Planned obsolescence is the (arguably somewhat obnoxious) strategy pursued by companies where they intentionally put an expiration date on a product that shouldn’t necessarily need one, making it necessary for you to pay all over again for an updated model. Probably the best modern examples are Microsoft Windows and Apple’s iPhone series. Can you imagine the uproar if people had to replace their cars as often as an iProduct becomes nigh (or completely) unusable?
But let’s not discuss that. I want to talk about unplanned obsolescence, particularly where writers of science fiction are concerned. That’s basically where the flights of speculative technological fancy you’re structuring your tale around become either debunked or science fact (though perhaps not quite the way you presented it). This was the year Back to the Future of all things got re-examined to see how its vision of October 21, 2015 compared to our own. One word of consideration there beyond all the hoverboards and such: faxes. In the mid-1980s we were obsessed with faxing as the way of the future, and while it does still happen, it’s hardly our main means of exchanging information. In 2020 Blade Runner will no doubt be held up to the same examination, and it is unlikely we will have developed artificial humans capable of witnessing C-beams glitter near the Tannhauser Gate. We have, however, developed pocket-sized computers that can talk to anyone in the world with the touch of a few buttons.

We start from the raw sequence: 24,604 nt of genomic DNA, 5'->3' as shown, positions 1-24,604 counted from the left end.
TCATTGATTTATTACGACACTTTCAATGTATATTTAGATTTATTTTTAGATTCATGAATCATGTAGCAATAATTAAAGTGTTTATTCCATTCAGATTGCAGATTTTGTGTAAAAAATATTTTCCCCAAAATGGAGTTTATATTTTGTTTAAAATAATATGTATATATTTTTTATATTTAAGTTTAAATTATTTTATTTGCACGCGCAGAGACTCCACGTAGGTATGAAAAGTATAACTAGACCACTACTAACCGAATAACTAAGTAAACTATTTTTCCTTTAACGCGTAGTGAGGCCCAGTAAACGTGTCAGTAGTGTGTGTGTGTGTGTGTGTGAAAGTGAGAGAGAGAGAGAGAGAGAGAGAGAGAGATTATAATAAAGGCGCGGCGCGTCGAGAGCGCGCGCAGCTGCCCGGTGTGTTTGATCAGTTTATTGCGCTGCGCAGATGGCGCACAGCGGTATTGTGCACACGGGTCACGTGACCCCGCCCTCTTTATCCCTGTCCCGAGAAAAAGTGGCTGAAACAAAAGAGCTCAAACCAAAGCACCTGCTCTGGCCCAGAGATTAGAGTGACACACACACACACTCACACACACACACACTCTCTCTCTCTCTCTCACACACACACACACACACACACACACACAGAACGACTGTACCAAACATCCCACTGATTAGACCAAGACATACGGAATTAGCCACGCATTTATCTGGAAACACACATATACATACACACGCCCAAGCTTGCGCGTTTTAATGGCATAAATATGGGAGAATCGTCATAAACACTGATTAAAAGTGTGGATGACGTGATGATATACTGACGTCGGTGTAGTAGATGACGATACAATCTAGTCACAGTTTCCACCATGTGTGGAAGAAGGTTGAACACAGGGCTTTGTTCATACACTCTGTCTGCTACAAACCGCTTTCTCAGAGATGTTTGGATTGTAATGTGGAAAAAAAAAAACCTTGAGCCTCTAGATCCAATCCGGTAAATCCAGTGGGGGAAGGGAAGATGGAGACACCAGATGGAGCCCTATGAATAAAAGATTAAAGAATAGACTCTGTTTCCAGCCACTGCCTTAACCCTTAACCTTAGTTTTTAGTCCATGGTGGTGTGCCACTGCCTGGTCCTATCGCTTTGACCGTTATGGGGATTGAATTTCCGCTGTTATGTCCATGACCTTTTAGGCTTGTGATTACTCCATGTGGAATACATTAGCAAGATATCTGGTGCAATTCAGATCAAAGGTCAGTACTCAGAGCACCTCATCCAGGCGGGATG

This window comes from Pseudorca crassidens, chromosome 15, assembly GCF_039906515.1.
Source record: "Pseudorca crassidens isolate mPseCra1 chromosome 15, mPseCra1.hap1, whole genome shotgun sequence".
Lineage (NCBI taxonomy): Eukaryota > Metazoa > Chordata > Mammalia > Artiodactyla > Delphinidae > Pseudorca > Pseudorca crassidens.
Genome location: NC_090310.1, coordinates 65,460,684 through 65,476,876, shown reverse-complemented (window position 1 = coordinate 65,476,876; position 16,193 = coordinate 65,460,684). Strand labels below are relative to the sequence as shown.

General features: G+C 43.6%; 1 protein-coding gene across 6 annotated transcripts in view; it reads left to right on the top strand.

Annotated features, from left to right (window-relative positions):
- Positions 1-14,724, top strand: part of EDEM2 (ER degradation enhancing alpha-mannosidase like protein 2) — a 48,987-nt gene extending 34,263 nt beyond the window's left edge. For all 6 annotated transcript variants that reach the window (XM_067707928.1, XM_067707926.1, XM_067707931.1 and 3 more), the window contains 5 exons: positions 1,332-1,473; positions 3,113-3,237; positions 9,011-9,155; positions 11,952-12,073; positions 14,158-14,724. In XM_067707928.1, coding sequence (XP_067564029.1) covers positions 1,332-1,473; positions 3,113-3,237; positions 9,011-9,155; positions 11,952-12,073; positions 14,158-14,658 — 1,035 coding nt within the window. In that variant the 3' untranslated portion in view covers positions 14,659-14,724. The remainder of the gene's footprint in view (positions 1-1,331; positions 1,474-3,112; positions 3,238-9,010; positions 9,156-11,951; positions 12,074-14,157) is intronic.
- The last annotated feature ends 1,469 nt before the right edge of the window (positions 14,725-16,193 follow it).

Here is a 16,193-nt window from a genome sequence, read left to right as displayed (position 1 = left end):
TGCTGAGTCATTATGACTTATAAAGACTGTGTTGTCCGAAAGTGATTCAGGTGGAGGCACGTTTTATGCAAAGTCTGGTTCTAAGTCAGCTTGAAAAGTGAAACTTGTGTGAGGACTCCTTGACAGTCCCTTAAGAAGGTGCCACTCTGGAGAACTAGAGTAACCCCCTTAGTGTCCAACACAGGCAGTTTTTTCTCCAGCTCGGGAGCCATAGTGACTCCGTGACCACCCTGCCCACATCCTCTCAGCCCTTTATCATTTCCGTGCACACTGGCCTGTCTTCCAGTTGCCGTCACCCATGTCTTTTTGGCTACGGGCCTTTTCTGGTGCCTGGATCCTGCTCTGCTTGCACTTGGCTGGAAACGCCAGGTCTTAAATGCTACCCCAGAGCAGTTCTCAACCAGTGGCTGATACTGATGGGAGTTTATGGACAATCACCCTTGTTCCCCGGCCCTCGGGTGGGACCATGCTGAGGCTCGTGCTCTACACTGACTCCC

21st Century authors can get into a bit of an existential crisis over the accelerated pace of development we’re in now. As a personal example, when we started Zombie Ranch in 2009, the idea of remote controlled drones that could hover around feeding live camera footage to an operator still seemed somewhat far-fetched. Six years later and you can buy them on Amazon, and the only bit that’s still in the realm of fancy seems to be our far more silent propulsion system that doesn’t sound like you’re being buzzed by a gigantic mosquito.
But here’s the thing. Sure, science fiction should at least in part be concerned about technology, or it wouldn’t be science fiction. On the other hand, it’s also fiction, and fiction concerns itself with stories, with characters and conflicts. With people (or AI or aliens who still illustrate or contrast some facet of human nature). Now, fears of the onrushing Singularity aside (talk about unplanned obsolescence!), it’s much less likely that the emotions, desires, and foibles of people will become obsolete, at least within the timeframe where fiction as we know it exists. Oedipus Rex retains its power to resonate with our own experiences nearly 2500 years after it was first written, even though its trappings of Greek culture and religion are hardly relevant to our lives.
So I feel Isaac Asimov had the right idea. His Robot series of stories all revolved around a conception of how artificial intelligence might develop in a particular way, but the stories themselves were always ultimately about how that affected humanity (including the nascent humanity of the robots). One day soon we may answer the question of Artificial Intelligence in a way different than Asimov envisioned, but even if the stories become inaccurate or irrelevant in their technical details, they will retain their dramatic power. Let the science feed the fiction without overwhelming it, and you may never need to worry about obsolescence at all.